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TUPE 2014 and the public sector

Source: Public Sector Executive Feb/Mar 2014

On 31 January 2014 the amended version of the Collective Redundancies & Transfer of Undertakings (Protection of Employment) Regulations 2014 (TUPE 2014) was implemented. The changes followed a lengthy consultation process, amending TUPE 2006, and aimed to reduce the UK’s supposed ‘gold-plating’ of EU legislation. Mark Hammerton, head of employment at national business law firm DWF, explores the changes and their implications for the public sector.

Before TUPE 2014 was introduced, many had hoped for a wholesale liberalisation of this important employment protection legislation, and an end to the UK exceeding the terms of EU directives when implementing them into national law. While these changes to TUPE fall short of the radical free-market overhaul that some would have liked, the government has made a respectable attempt at using what modest scope it has under EU law to clarify the legislation in a number of respects.

Summary of key changes

In short, TUPE 2014 is EU-driven, much like its predecessor, and seeks to protect the jobs and terms and conditions of employees at a time of business or organisational change, such as the sale of a business or process of outsourcing. As a result, the employer’s freedom to act with impunity and without additional cost is restricted. TUPE 2014 seeks to change this by introducing a number of modifications to existing legislation.

Employers are now able to count pre-transfer consultation for collective redundancy timelines, with an additional 14 days given for current employers to provide employee liability information. There will be a static approach applied to collective agreements, whereby the new employer is bound by the terms as ‘frozen’ at the point of transfer, and the dismissal of an employee under Regulation 7 of TUPE 2006 will now only be automatically unfair if the reason for the dismissal is the transfer itself. A change in the place of employment will now be a justifiable reason for dismissal (but due process is still needed), even where TUPE has led to said action.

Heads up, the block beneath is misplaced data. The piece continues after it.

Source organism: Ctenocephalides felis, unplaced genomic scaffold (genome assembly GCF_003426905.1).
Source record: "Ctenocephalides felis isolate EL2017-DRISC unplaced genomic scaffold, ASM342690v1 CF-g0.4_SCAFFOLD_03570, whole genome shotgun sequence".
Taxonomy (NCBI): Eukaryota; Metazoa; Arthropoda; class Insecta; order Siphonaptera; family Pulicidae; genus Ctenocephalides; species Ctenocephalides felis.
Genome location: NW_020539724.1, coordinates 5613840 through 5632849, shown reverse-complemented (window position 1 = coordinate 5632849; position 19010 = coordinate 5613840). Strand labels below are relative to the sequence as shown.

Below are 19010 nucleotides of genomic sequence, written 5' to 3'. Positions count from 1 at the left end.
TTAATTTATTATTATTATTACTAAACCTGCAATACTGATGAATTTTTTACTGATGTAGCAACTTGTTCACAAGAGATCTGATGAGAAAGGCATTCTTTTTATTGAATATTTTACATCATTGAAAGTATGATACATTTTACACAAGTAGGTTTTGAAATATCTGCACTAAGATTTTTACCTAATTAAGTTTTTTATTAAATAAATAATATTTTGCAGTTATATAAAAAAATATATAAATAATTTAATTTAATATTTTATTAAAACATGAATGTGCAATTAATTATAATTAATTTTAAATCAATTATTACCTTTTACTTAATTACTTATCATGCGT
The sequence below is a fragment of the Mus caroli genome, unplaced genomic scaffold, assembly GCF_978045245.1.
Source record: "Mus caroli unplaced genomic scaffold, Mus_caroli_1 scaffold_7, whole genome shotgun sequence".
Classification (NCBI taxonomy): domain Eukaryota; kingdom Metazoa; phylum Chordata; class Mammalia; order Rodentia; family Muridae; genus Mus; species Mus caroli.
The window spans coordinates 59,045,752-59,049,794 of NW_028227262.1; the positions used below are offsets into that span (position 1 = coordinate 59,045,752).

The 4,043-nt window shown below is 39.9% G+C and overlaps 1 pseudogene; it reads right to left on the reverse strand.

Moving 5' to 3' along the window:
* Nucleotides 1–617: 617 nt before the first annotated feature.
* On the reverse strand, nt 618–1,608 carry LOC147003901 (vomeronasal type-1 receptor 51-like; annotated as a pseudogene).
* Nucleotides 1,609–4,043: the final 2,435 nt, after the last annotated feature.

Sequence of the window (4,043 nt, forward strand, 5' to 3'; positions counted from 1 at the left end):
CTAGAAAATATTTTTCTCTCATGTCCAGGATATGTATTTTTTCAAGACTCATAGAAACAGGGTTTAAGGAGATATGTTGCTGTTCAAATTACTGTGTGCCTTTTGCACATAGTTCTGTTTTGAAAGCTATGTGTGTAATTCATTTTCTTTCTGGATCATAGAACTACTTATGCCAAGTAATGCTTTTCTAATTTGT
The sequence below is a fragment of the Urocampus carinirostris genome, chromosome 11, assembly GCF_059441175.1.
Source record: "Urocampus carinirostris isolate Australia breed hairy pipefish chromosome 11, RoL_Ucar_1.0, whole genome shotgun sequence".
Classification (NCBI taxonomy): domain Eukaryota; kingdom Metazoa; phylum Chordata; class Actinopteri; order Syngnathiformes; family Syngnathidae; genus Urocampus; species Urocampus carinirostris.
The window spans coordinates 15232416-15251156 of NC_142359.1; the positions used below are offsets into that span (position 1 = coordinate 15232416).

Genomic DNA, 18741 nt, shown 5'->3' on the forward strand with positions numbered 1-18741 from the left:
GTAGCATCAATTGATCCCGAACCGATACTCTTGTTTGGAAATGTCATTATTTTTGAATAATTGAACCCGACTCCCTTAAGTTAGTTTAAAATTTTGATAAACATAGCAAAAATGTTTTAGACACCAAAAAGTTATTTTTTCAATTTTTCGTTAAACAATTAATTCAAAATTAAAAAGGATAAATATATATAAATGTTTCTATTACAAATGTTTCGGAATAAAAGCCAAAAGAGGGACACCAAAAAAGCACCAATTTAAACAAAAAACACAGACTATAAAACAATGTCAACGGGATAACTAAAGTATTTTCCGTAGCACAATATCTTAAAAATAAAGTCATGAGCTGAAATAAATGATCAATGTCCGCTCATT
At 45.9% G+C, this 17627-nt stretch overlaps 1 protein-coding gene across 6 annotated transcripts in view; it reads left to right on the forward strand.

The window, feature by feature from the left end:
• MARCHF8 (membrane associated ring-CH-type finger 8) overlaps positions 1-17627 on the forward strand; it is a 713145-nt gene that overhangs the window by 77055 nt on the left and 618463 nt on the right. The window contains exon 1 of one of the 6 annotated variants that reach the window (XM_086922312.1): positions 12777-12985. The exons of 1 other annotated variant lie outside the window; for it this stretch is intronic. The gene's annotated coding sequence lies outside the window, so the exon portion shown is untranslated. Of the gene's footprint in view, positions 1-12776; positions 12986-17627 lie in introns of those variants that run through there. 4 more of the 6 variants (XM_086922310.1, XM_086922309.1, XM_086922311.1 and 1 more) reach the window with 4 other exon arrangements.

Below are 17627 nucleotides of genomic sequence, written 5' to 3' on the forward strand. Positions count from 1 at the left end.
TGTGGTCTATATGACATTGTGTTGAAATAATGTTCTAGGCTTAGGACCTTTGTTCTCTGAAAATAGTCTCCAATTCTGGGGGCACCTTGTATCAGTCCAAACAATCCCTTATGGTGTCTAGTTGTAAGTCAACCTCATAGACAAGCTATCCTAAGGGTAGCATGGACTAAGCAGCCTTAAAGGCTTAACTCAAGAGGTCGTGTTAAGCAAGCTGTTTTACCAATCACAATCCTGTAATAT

Service Provision Change and interpretation

However, the most significant change in TUPE 2014 is an amendment to Service Provision Change (SPC), which was introduced in 2006, so that a service must be “fundamentally the same as the activities carried out previously” for TUPE to even apply. With these words now enshrined in the legislation itself, rather than left to judicial interpretation, greater scope is granted for the new contractor to argue that the legislation is not applicable at all.

This may present a number of issues for both the contractor and customer, and we have already seen a greater propensity for new providers to argue that their approach to service delivery will be so radically different that TUPE does not apply.

As a result of this amendment to SPC, future outsourcing agreements or re-tenders of existing services will need to be more carefully planned to assess a number of factors. Organisations will need to consider the scale of risk, including potential severance costs, and the opportunities available to establish whether TUPE applies. They may also need to explore adjustments to the procurement process or service delivery model to assist those opportunities, and considerations for business continuity or service quality reasons that might take precedence.

While the changes to TUPE are wide-reaching, public sector bodies and contractors are still grappling with the pension changes introduced through the new Fair Deal in October 2013, which require that outsourcing contractors offer compulsorily transferred employees access to a public sector pension scheme. It also allows them to participate directly in NHS and civil service schemes for the first time. On the face of it, this provides a simpler, more risk-managed solution, but the finer details are still unclear and it remains to be seen how some of these changes will work in practice. There are some pitfalls that public sector bodies and contractors should be aware of, such as exit debts, and greater clarity is required on where the risk sits.

For public sector organisations, it is most important to understand that where services are being delivered in an innovative way, there is greater scope to argue that TUPE does not apply. For example, in a situation where the public sector body is outsourcing for the first time, staff are less likely to be entitled to transfer. In a second or later generation of outsourcing, the existing contractor is potentially left with excess staff if no TUPE is in place. In this instance, the contractor would need to review the current agreement to explore if there is any basis for passing the redundancy costs on to their public sector client.


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